A Yorkshire Love Affair

100_7927I seem to be tied with an elastic band to Yorkshire as it pulls me back year after year. Upon my return from one holiday there my heartstrings are pulled taut and as the tug over the months becomes more forceful and relentless back I ping to the county where I grew up.

100_8003 Following last weeks holiday in the midst of the Yorkshire Dales, the elastic band is tighter than ever with my heart unwilling to return just yet…my body alas has already come home.

With an early rise on the day we travelled we successfully managed to avoid the worst of the half-term and Bank Holiday traffic (a national nightmare of school holidays!). IMG_0787 As the A1 gloriously rolled its way northwards across  the moors my heart fluttered and unconcealed joy shone on my face. A grin that was to last the week took a firm hold. For us all it was as if our souls gave a collective sigh when the locks to the weights of work and school clicked open and lighter, happier we drove to our cottage.

I knew it was remote; just not how remote. Leaving the giant golf-balls of Menwith Hill – one of world’s largest monitoring stations – far behind us we headed North.  Now on top of the moors, a slight yelp of panic as familiar civilisation was replaced by complete isolation.  No other cars, no mobile reception, just the odd couple of houses here and there grandly sign-posted as a far-flung village. From the main road we turned into a lane, then a smaller lane and finally a gravel track before travelling up a long drive-way taking us up to the cottage. IMG_0763 In reverence we stepped out of the car. The vibrant silence struck me first. Total and absolute. In awe I slowly spun around; we were surrounded by the moors with the cottage and the owner’s house nestled in the valley. Then the sounds of nature penetrated my car-weary mind and the baas of the sheep, the tweets from the birds, the rustle of the gentle wind lulled my noisy brain. The tingle of the fresh air glistened upon my skin. 100_8004 Soon in a peaceful solace my husband and I sat outside enjoying the glorious views whilst delighting in the unique combination of home-made fruit cake, local Wensleydale cheese and home-made onion and ginger chutney. All courtesy of the welcome hamper – the most generous I have ever received and despite our best efforts we only managed to make a dent in all its contents during the next few days.


That first night was the most restful and refreshing I have experienced for a long time. If I woke the odd call from the sheep soothed my mind and contentedly I drifted back to sleep. The next morning I opened the curtains and in awe gazed at the surrounding nature – until my hungry chaps (husband and teenage son) started muttering about breakfast… IMG_0752 Day after day my eyes feasted on the moors. One day as we took a a two hour drive across the central North Yorkshire moors en route to a tourist destination we encountered treacherous narrow lanes, soul-defying hills, steep road edges. Such amazing stunning scenery. Truly life-enhancing and again and again we stopped for photographs. Three hundred or so photographs later I am still busy sorting.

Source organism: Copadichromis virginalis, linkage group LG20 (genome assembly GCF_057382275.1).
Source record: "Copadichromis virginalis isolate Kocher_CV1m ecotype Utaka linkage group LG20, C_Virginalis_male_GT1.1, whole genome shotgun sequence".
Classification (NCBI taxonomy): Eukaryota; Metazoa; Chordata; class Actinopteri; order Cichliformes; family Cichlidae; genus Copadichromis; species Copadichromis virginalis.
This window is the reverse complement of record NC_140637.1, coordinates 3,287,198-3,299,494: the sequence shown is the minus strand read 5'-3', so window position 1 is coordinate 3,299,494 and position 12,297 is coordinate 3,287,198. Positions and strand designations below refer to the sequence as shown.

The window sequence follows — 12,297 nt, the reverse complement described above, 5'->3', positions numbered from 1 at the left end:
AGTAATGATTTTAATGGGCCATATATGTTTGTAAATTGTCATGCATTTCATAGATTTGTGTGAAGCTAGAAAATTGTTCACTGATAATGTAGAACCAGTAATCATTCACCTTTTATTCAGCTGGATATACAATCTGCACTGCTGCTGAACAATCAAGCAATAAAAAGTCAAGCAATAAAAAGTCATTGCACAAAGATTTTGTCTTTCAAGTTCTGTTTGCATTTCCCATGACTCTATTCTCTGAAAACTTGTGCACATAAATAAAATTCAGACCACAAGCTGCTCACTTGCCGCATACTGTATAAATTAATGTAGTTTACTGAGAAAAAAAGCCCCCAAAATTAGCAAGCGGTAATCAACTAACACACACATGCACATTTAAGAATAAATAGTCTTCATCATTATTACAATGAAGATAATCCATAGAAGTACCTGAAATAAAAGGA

The beauty was not lost by the odd light shower and through the dismal drizzle we were rewarded as the sunlight pierced the grey/black clouds and radiant sheer light fell upon a patch of moor, beaming its purple hues across the landscape, lighting up the green brilliance of the fields below where sheep were scattered and across the valley hung a ghostly misty haze.


Slowly my heart is returning home, the elastic binding me to the moors is easing gradually and soon body and soul will be rejoined. Then during the year I know the grip will become more fierce, the wrench ever stronger and nothing can keep me from the visual and spiritual wonder of the moors. IMG_0823

‘Now we will count to twelve

and we will all keep still.

For once on the face of the earth,

let’s not speak in any language;

let’s stop for one second,

and not move our arms so much.’

From ‘Keeping Quiet’ by Pablo Neruda.

22 thoughts on “A Yorkshire Love Affair

    1. Thank you Marjorie, definitely a touch of heaven, it just lifts the soul. Very tranquil but at times when the storms move in a real tempest and so unbelievably different. I love the drama though!